No Fear Act Annual Report
On May 15, 2002, Congress enacted the "Notification and Federal Employee Anti-discrimination and Retaliation Act of 2002 (No FEAR Act). One purpose of the Act is to "…require that Federal agencies be accountable for violations of anti-discrimination and whistleblower protection laws" (see PublicLaw107-174). Notification requirements of the No FEAR Act require that federal agencies provide the following information to its employees, former employees and applicants for employment, in order to inform them of their rights and protections available under federal anti-discrimination and whistleblower protection laws.
The EAC may not discriminate against an employee or applicant with respect to the terms, conditions or privileges of employment on the basis of age, disability, genetic information, pregnancy, race/color, religion, sex, national origin, marital status or political affiliation. Discrimination on these bases is prohibited by one or more of the following statutes: 5 U.S.C. § 2302(b)(I), 29 U.S.C. § 206(d), 29 U.S.C. § 631, 29 U.S.C. § 633a, 29 U.S.C. § 791 and 42 U.S.C. § 2000e-16 (see also: EAC Statement on Non-Discrimination and Equal Employment Opportunity). If you believe that you have been the victim of unlawful discrimination on one or more of these bases, you must contact an Equal Employment Opportunity (EEO) counselor within 45 calendar days of the alleged discriminatory action, or, in the case of a personnel action, within 45 calendar days of the effective date of the action, before you can file a formal complaint of discrimination against the EAC. See, e.g. 29 CFR §1614. Further, if you believe that you have been the victim of unlawful discrimination specifically on the basis of age, you must either contact an EEO counselor (as noted above) or give notice of intent to file suit against the EAC to the Equal Employment Opportunity Commission (EEOC) within 180 calendar days of the alleged discriminatory action. If you are alleging discrimination based on sexual orientation, status as a parent, marital status or political affiliation, you may file a written complaint with the U.S. Office of Special Counsel (OSC) and/or the Merit Systems Protections Board (MSPB), as applicable. For more information, please see http://www.eeoc.gov/facts/fs-orientation_parent_marital_political.html.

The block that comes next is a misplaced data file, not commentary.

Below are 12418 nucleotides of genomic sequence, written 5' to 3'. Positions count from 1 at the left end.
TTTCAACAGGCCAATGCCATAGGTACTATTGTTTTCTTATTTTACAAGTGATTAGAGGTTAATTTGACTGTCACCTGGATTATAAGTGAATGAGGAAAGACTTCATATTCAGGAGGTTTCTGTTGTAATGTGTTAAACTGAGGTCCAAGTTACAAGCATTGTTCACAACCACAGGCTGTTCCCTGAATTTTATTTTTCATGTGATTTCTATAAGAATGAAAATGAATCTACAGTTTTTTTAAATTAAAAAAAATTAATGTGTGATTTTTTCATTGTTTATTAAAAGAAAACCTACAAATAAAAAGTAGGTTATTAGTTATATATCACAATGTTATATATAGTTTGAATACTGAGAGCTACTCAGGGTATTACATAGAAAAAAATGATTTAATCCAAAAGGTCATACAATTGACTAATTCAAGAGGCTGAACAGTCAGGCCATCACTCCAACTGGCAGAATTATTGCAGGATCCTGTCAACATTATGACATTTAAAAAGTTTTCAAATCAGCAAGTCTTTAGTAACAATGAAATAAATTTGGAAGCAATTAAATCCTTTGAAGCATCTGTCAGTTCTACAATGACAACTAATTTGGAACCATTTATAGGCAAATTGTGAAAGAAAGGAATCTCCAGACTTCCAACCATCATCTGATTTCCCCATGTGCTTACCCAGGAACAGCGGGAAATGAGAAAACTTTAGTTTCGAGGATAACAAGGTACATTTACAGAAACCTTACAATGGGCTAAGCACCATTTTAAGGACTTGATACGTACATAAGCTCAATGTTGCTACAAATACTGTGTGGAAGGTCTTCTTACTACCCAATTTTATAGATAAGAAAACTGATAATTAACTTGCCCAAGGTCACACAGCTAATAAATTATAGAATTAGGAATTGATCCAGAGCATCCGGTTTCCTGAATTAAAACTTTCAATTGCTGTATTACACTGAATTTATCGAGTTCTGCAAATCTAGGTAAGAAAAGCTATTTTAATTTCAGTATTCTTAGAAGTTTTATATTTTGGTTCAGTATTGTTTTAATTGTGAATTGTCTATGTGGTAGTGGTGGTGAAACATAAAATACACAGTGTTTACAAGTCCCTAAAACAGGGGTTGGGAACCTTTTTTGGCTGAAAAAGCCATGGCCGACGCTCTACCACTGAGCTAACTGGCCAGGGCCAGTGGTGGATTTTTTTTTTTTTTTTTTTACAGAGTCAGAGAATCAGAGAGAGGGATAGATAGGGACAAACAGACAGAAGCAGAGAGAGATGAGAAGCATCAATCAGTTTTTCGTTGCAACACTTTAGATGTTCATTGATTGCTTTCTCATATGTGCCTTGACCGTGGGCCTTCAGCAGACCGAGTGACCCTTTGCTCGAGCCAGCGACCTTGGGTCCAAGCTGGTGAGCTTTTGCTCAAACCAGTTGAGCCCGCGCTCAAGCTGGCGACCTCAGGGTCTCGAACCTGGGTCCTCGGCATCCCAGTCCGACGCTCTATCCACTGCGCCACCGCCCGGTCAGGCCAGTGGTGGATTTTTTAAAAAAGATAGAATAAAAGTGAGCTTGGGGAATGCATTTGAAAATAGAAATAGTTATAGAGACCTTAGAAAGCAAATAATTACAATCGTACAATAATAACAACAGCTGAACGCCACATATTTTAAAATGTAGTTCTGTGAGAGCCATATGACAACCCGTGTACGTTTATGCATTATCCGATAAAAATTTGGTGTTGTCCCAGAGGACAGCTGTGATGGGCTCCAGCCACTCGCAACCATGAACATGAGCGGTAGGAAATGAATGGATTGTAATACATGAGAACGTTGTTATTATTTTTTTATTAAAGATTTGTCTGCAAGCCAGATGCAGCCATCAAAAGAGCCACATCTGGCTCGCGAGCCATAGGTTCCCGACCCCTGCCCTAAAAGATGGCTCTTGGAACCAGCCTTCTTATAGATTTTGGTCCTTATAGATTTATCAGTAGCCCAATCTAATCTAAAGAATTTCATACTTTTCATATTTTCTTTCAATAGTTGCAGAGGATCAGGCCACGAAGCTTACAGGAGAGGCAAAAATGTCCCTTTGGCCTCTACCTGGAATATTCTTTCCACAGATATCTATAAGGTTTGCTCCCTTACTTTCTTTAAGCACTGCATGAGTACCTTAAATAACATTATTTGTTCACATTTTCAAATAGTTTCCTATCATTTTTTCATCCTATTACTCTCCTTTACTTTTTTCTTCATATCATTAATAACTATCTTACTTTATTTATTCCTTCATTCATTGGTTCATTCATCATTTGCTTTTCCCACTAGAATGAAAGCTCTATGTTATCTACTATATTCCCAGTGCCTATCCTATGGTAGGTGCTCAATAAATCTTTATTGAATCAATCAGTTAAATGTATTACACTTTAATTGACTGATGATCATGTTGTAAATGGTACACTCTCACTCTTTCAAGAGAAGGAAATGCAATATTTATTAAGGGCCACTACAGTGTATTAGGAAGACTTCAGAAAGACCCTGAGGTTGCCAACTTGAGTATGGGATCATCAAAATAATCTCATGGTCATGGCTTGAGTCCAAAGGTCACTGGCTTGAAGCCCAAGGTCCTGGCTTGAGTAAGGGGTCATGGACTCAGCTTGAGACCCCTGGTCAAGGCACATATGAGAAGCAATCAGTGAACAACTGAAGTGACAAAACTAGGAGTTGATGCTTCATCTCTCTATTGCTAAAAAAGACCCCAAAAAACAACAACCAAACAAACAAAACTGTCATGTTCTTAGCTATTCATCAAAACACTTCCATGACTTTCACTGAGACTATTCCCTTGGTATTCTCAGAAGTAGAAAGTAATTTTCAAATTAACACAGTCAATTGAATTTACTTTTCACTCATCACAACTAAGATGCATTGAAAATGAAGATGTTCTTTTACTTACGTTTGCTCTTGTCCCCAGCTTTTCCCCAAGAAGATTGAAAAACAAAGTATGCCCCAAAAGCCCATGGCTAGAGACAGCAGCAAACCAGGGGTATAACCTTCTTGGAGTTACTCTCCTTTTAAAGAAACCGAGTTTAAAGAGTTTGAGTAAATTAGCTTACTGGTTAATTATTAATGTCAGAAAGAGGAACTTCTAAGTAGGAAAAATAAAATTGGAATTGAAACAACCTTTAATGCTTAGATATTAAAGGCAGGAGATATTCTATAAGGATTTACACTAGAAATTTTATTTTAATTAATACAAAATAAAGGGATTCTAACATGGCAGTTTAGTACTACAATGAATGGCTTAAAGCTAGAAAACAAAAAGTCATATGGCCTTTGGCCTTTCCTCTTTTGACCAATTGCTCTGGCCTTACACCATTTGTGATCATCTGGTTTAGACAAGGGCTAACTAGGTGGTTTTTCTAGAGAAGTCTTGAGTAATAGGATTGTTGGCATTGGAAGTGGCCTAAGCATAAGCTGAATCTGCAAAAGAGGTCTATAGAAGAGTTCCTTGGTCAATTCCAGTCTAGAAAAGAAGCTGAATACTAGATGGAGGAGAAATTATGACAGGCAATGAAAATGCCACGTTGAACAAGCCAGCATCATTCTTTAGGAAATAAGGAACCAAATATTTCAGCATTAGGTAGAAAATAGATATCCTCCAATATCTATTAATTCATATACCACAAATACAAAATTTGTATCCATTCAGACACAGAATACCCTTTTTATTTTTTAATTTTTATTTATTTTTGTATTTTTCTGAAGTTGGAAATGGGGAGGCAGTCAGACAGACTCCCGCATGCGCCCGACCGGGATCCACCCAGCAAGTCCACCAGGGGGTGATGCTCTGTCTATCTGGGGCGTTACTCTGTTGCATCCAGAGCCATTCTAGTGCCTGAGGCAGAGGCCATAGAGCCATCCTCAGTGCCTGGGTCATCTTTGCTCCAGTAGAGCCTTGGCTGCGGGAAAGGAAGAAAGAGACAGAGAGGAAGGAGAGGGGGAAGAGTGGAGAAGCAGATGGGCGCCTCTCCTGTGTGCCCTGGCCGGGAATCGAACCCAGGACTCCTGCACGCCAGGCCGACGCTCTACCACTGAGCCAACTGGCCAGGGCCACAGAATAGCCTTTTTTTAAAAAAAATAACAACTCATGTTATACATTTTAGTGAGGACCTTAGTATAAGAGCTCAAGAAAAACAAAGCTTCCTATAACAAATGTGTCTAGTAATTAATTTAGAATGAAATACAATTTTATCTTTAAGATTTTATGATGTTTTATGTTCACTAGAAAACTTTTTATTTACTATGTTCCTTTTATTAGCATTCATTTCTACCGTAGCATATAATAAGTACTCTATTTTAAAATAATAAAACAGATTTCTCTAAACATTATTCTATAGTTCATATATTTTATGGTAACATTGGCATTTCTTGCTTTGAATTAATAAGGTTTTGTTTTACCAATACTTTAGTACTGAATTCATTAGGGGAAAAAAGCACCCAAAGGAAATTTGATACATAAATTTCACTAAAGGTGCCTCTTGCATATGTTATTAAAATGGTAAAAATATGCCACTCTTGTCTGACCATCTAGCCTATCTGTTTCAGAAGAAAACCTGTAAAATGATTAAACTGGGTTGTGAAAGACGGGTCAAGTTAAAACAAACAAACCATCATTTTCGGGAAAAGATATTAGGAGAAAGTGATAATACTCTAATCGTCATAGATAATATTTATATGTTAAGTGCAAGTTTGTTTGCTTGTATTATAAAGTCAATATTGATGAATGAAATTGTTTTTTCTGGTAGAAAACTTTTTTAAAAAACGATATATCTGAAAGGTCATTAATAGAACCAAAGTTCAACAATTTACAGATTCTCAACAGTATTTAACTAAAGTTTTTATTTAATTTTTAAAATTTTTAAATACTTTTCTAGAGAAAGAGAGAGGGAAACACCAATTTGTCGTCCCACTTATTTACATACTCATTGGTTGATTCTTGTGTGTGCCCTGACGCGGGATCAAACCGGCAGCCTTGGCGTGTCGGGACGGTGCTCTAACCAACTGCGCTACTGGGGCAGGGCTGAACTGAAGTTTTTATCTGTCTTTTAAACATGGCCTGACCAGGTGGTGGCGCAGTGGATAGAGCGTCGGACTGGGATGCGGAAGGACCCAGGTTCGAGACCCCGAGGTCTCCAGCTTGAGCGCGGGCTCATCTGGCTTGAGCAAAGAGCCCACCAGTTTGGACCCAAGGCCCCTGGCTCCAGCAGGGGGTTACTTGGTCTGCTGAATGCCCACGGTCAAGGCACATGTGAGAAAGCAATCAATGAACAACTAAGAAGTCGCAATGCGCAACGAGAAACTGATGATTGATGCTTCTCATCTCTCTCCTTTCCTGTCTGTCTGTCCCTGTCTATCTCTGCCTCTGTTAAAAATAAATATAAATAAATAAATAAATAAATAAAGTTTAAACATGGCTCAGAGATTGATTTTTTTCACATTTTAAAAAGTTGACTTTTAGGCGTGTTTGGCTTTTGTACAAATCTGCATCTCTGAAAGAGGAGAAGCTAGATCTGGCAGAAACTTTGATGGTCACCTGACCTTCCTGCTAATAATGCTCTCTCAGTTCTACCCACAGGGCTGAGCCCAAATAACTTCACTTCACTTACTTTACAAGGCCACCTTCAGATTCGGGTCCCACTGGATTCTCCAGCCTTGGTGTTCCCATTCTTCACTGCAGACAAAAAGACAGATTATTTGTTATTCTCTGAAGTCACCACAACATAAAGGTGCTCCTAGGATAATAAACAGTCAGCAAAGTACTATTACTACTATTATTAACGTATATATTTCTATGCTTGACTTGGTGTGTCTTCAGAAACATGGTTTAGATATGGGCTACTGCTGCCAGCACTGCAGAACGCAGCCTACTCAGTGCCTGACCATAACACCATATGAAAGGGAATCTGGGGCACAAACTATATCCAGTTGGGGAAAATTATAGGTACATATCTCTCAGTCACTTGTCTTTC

Whistleblower Protection Laws
A Federal employee with authority to take, direct others to take, recommend or approve any personnel action must not use the authority to take or fail to take, or threaten to take or fail to take, a personnel action against an employee or applicant because of disclosure of information by that individual that is reasonably believed to evidence violations of law, rule or regulation; gross mismanagement; gross waste of funds; an abuse of authority; or a substantial and specific danger to public health or safety, unless disclosure of such information is specifically required by Executive Order to be kept secret, in the interest of national defense or the conduct of foreign affairs. Retaliation against an employee or applicant for making a protected disclosure is prohibited by 5 U.S.C. § 2302(b)(8). If you believe that you have been the victim of whistleblower retaliation, you may file a written complaint (Form OSC-11) with the U.S. Office of Special Counsel at 1730 M Street NW., Suite 218, Washington, DC, 200364505 or online through the OSC Website, http://www.osc.gov.
Retaliation for Engaging in Protected Activity
The EAC cannot retaliate against an employee or applicant because that individual exercises his or her rights under any of the Federal anti-discrimination or whistleblower protection laws listed above. If you believe that you are the victim of retaliation for engaging in protected activity, you must follow, as appropriate, the procedures described in the anti-discrimination laws and whistleblower protection laws sections, or, if applicable, the administrative or negotiated grievance procedures in order to pursue any legal remedy.
Under the existing laws, the EAC retains the right, where appropriate, to discipline a Federal employee for conduct that is inconsistent with federal anti-discrimination and whistleblower protection laws up to and including removal. If OSC has initiated an investigation under 5 U.S.C. § 1214, however, according to 5 U.S.C. § 1214(f), agencies must seek approval from the Special Counsel to discipline employees for, among other activities, engaging in prohibited retaliation. Nothing in the NO FEAR Act alters existing laws or permits the EAC to take unfounded disciplinary action against a Federal employee or to violate the procedural rights of a Federal employee who has been accused of discrimination.
For further information regarding the No Fear Act regulations, please refer to 5 CFR Part 724, as well as the EEO Office. Additional information regarding Federal anti-discrimination, whistleblower protection and retaliation laws can be found on the EEOC’s website at http://www.eeoc.gov and the OSC’s website at http://www.osc.gov.
Existing Rights Unchanged
Pursuant to section 205 of the No Fear Act, neither the Act nor this notice create, expands or reduces any rights otherwise available to any employee, former employee or applicant under the laws of the United States, including the provisions of law specified in 5 U.S.C. § 2302(d).